There is something absolutely rewarding when you come out of a movie feeling like you had a release. The release of anxiety, sadness, dealing with the world, or better known as the factor of escapism. Escapism is a perfect reason to watch something, to escape into fiction for about two hours in order to feel something. Some people escape into grand adventure epics like Lord of the Rings, or maybe one prefers an emotional romp on the senses like The Notebook. Before we get into the question I want to ask, let’s not think of escapism as a bad thing. In fact it is probably one of the best out of body moments one can have, to escape for just a moment into the world of a Miyazaki film is just magical and entrancing. Yet whenever we discuss escapism and emotions there is something some people always try to bring up when you talk about how much you loved the experience of a movie. What did you think of it objectively though?
Objectivity is something that I think watching a film can’t be without, yet to say it is the end all be all factor is purely absurd. There is no true opinion that is 100% objective. Pure objectivity doesn’t really exist even if you think it does, it’s because we are a quilt of our experiences. Different threads from across our lifetime help to define who we are. Yet why do we strive to be objective, why do we not just let our emotions go on a magical ride on Falkor in the Neverending Story? Well it’s hard to define what we feel about a film without going into pros and cons no matter how much we may love it. There might be something on a rewatch you find problems with and maybe something in a bad movie that was better on rewatch. Experiencing a film and watching a film can be two entirely different things if you make it. An experience is purely taking in what is in front of you, and to me can be that sense of escapism. Watching something is taking into account the pros and cons or looking at how effective the film is. Both are good, and I enjoy both on a regular basis but at what point can we just sit back and enjoy the onslaught of emotions a movie can offer? That is I think the best question I can ask about A Silent Voice as a whole. In what sense does Koe no Katachi feel like a solid outing and how much of that is just the sense of you feeling for the film at hand? This is a hard question to ask and to say that you know the absolute answer is a bit absurd, so I’m not going to try to explain what everyone should think but rather my two cents on the subject while going through Koe no Katachi.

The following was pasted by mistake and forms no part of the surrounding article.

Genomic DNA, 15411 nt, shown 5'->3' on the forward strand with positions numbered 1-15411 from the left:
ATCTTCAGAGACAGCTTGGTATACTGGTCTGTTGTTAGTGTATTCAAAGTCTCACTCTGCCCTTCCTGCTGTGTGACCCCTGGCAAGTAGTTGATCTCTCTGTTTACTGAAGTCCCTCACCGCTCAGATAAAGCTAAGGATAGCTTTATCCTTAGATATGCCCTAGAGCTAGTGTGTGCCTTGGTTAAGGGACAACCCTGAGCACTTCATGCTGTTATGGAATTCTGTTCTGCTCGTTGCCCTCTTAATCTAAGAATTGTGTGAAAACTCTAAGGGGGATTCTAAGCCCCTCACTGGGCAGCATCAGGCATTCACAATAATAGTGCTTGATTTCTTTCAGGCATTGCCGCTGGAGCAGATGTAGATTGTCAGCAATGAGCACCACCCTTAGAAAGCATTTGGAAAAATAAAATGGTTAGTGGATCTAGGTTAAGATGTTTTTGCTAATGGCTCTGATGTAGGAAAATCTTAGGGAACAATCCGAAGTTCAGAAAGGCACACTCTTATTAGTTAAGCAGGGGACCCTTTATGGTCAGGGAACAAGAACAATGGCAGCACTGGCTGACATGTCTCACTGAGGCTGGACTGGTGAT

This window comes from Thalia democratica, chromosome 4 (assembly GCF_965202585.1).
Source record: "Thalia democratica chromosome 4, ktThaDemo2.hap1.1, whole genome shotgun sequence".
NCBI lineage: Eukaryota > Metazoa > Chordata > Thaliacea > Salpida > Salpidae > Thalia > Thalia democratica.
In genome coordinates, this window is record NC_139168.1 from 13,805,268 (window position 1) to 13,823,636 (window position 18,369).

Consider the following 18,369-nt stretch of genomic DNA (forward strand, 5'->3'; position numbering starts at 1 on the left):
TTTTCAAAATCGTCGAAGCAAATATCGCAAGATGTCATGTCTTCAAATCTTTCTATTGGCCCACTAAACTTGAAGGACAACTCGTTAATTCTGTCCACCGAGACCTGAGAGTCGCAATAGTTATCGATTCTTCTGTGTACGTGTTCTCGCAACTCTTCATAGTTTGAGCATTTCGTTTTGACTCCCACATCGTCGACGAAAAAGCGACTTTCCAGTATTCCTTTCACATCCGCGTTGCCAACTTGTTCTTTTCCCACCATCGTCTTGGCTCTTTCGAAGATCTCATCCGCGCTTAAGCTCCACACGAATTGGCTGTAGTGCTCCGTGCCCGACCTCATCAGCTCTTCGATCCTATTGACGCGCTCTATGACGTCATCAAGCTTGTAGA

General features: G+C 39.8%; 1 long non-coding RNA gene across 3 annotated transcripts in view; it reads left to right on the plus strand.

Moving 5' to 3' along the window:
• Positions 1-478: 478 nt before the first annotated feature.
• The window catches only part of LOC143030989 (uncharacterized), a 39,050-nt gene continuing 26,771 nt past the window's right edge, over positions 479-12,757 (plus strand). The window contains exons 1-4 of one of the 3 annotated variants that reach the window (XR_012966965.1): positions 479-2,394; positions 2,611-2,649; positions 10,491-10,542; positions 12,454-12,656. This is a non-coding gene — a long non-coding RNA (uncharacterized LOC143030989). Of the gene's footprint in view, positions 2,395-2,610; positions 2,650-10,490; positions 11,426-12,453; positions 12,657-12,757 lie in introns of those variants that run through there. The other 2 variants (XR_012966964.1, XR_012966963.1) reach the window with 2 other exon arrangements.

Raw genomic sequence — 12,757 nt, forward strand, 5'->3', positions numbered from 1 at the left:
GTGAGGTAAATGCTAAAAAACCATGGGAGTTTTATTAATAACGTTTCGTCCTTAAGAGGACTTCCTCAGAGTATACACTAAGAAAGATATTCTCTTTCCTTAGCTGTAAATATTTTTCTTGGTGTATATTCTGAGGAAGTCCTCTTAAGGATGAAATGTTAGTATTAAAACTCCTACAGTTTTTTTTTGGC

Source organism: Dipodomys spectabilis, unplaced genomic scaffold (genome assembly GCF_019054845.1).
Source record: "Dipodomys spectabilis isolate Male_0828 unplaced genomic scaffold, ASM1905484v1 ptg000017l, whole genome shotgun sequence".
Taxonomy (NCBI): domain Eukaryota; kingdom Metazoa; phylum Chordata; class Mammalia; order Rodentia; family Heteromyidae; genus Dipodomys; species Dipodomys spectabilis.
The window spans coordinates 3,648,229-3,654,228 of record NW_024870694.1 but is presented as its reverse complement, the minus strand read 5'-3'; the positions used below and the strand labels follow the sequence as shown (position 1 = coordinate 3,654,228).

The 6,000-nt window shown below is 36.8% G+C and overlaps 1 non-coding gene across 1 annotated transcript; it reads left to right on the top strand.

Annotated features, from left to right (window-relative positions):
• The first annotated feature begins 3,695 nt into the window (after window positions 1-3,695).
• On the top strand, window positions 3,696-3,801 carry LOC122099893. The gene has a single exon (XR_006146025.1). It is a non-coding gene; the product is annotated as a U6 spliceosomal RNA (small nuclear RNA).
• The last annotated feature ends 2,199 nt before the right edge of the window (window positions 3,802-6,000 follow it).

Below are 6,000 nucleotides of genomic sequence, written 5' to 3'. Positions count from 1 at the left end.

Koe no Katachi or A Silent Voice is a story about redemption and finding a meaning to live or to live for oneself. It is a teen drama about Shouya Ishida who bullies a young deaf girl, Shoko Nishimiya, to the point of destroying 8 pairs of her hearing aids. This is not a story of how the girl overcomes her adversity after the fact, but about the boy growing up and his path to redemption. As much as both play into the main narrative, the focus and ending payoff is on Ishida as we end the film with him. What makes this narrative so compelling as a story is the progression of the two leads and those closest to them. This is about a journey to discover one’s purpose in life. That may make it sound like they will be waxing philosophies, but instead it is about two people trying to find a reason for themselves to live rather than a general sense for humanity. It makes the tale all the more personal and we can connect to the story far easier that way, rooting for both of them pushing past their personal hang ups.
What this film does best is managing to make us as the audience connect with the struggles of the two leads. Those moments when you hear Shoko cry are some of the most emotionally charged scenes I have seen in a while. Those moments when Ishida is trying his best to make up for past mistakes, but is constantly hit with hardship after hardship is heart wrenching. Watching these two grow to love not only others and see the value in relationships, especially friends, and to love themselves is touching to say the least. We escape into their world and connect with them as people, connect with their struggles of being lost or feeling that they are not good enough because we know that deep down they are good and they might be us. When I watched Ishida, I felt myself at points, I started to recount the times that I as a child made the worst mistakes imaginable without realizing it. That is the power of these two leads to me, that they can allow us as an audience to connect on such an intrinsic level because they feel real.
Kyoto Animation made sure that everything was animated to the best of their abilities for these two characters. Whenever they interact with their families, showcasing the nuances of how they react and talk to certain people, everything is taken into painstaking detail that it is nigh impossible to find fault with them in my opinion. Watching the dedication to using close ups and effectively animating every little movement of the sign language showcasing the importance of it not only to the journey of our characters, but also to the emotional state of Shoko is great. They made me feel like I was there watching and learning with them. That is the power of escapism at its best, not only does the emotions invoke a sense of warmth or engagement but also it is backed up by a sense of passion from the staff involved in creating it.